Vertigo located in Fort Worth, Texas


Vertigo gives you the sense of being off balance. If you often feel like the world around you is literally spinning, contact otolaryngologist and neurotologist Ricardo Cristobal, MD, PhD, FACS, at Texas Ear Clinic in Fort Worth, Texas. The practice has the expertise and state of the art equipment to perform vestibular testing to help determine the root cause of these dizzy spells and provide treatment to help you find relief. Call the office today or use the online tool to schedule your visit.

What are the symptoms of vertigo?

People describe vertigo as a feeling of spinning, swaying, tilting, or feeling unbalanced. Along with these sensations, you may experience:

  • Nausea
  • Vomiting
  • Abnormal jerking eye movements
  • Headache
  • Ringing in the ears
  • Fullness in the ears
  • Sensitivity to head motion
  • Difficulty placing your head in certain positions

Vertigo can make it challenging to complete daily tasks.

What causes vertigo?

Some of the most common causes of vertigo include: 

Benign paroxysmal positional vertigo (BPPV)

When tiny calcium particles are moved from their normal location in the organs of balance in the inner year, it can cause BPPV. The loose particles make the inner ear send erroneous information to the brain about head and body movements and their relationship to gravity. 

Ménière’s disease

Ménière’s disease is likely caused by a buildup of fluid and the resulting changes in pressure in the inner ear. You may also experience ringing in the ears, as well as fluctuating fullness and hearing loss. 

Vestibular neuritis or labyrinthitis

When a viral infection has caused inflammation in the inner ear around the nerves important to the body’s sense of balance, your inner ear is affected, causing vertigo.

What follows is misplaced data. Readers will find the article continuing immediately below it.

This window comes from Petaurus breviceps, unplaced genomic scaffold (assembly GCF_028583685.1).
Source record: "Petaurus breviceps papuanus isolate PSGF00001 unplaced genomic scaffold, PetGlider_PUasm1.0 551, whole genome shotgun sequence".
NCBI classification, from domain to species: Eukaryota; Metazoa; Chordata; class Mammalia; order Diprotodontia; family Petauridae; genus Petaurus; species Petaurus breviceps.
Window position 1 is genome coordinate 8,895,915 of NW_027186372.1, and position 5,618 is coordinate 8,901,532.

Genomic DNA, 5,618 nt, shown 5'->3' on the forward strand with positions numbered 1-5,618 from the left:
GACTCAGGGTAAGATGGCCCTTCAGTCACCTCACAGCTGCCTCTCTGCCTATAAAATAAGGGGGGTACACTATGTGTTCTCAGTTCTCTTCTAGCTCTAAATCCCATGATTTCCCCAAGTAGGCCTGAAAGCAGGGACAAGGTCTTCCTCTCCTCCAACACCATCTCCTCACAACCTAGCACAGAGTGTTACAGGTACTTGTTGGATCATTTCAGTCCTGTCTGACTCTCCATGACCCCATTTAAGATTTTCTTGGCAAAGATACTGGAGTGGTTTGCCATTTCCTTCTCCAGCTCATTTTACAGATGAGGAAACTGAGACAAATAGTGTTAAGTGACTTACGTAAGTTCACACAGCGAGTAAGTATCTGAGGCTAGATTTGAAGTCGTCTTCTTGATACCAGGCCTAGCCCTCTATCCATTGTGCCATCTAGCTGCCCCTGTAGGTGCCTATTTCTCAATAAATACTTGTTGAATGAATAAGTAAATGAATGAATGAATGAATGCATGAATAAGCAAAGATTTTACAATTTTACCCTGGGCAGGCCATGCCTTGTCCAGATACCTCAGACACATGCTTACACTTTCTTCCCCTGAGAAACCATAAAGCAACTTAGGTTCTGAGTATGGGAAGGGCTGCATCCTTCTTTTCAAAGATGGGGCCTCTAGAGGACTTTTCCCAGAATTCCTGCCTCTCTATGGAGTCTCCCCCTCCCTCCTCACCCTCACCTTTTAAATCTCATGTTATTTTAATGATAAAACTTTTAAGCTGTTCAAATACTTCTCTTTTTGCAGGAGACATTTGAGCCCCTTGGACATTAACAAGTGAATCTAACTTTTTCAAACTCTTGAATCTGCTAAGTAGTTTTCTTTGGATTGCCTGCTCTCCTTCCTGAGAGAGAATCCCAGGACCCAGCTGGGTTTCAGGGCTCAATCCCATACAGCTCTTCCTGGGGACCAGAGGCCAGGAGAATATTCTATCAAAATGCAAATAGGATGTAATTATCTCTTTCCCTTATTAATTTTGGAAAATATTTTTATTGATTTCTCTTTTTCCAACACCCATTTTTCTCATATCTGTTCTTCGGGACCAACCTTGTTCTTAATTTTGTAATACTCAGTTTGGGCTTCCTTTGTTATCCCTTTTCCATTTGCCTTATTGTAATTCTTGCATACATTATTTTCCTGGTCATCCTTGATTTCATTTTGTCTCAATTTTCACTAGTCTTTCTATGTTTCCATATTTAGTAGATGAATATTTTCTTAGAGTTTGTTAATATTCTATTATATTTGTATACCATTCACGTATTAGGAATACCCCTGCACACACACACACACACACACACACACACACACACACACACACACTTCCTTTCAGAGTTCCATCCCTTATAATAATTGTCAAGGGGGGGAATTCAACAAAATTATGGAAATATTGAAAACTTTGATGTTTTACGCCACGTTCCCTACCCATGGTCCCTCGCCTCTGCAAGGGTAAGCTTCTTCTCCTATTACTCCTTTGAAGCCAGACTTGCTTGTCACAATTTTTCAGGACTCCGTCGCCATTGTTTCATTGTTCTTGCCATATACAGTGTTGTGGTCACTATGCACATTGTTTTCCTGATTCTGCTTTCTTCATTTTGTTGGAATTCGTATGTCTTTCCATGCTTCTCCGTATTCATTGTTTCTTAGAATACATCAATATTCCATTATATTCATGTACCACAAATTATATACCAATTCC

Vertigo can also result from a head or neck injury, brain problems, certain medications, and migraines.

What is vestibular testing?

Vestibular testing helps identify the cause of vertigo. Offerings include: 

Rotational chair

This test evaluates how the inner ear balance system responds to movement. You sit in a dark room, resting in a chair that rotates at different speeds. 


This test measures response of the balance system to head movement and to temperature change stimulation. It includes recording eye movements during head positioning and positions and while putting air in the ears. It provides an accurate diagnosis of which ear and which part of the ear is causing benign paroxysmal positional vertigo (BPPV) among other conditions.

Vestibular evoked myogenic potentials (VEMP)

This test assesses balance function of the inner ear by recording neck muscle contraction as you hold your neck in certain positions and listen to a clicking sound. It helps diagnose conditions such as superior semicircular canal dehiscence syndrome, where the bone around the inner ear membranes has a gap patients experience dizziness with sound exposure.


VHIT tests your function in response to an abrupt head rotation in the plane of the canals of balance in the inner ear. This test can help diagnose a reduction in vestibular function in one ear versus the other. 

Electrophysiologic tests such as electrocochleography help diagnose Meniere's disease.

Other tests help establish changes in the brain's ability to process balance information following traumatic brain injury.

How do you treat vertigo?

Treatment for vertigo depends on the cause. Vertigo may go away on its own as your brain adapts to inner ear changes. 

Treatment may include vestibular rehabilitation through physical therapy. You may also benefit from a canalith repositioning maneuver (CRP) that helps get calcium deposits out of the inner ears. 

Anti-nausea medications, steroids, or antibiotics may also resolve infection or inflammation causing vertigo. 

For Ménière's disease, Dr. Cristobal may recommend water pills to get rid of excess fluid or other medications.  In rare cases, surgery may be required, including endolymphatic sac decompression procedure, labyrinthectomy, vestibular nerve section or reinforcement of the round and oval window.

Superior semicircular canal dehiscence may require surgery to place a plug in the portion of the inner ear missing bone.

Call Texas Ear Clinic or use the online tool to set up an appointment if you’re struggling with vertigo.